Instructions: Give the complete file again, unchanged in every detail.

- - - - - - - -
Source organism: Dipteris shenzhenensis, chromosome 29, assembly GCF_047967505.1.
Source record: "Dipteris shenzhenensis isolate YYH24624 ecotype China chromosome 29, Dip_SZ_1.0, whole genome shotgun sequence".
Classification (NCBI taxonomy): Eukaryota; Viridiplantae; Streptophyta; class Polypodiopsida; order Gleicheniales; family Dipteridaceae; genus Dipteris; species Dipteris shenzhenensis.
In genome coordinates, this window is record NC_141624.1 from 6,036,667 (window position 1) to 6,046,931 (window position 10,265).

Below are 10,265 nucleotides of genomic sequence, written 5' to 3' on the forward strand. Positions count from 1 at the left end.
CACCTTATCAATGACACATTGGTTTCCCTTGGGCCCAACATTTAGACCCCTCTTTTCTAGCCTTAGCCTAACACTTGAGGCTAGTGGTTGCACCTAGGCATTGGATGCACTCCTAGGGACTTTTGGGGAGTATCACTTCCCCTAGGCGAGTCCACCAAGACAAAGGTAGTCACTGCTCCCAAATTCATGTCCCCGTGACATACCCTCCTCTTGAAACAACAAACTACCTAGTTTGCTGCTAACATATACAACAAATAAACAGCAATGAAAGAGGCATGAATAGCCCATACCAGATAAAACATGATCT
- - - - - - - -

Source organism: Dipteris shenzhenensis, chromosome 29, assembly GCF_047967505.1.
Source record: "Dipteris shenzhenensis isolate YYH24624 ecotype China chromosome 29, Dip_SZ_1.0, whole genome shotgun sequence".
Classification (NCBI taxonomy): Eukaryota; Viridiplantae; Streptophyta; class Polypodiopsida; order Gleicheniales; family Dipteridaceae; genus Dipteris; species Dipteris shenzhenensis.
In genome coordinates, this window is record NC_141624.1 from 6,036,667 (window position 1) to 6,046,931 (window position 10,265).

Below are 10,265 nucleotides of genomic sequence, written 5' to 3' on the forward strand. Positions count from 1 at the left end.
CACCTTATCAATGACACATTGGTTTCCCTTGGGCCCAACATTTAGACCCCTCTTTTCTAGCCTTAGCCTAACACTTGAGGCTAGTGGTTGCACCTAGGCATTGGATGCACTCCTAGGGACTTTTGGGGAGTATCACTTCCCCTAGGCGAGTCCACCAAGACAAAGGTAGTCACTGCTCCCAAATTCATGTCCCCGTGACATACCCTCCTCTTGAAACAACAAACTACCTAGTTTGCTGCTAACATATACAACAAATAAACAGCAATGAAAGAGGCATGAATAGCCCATACCAGATAAAACATGATCT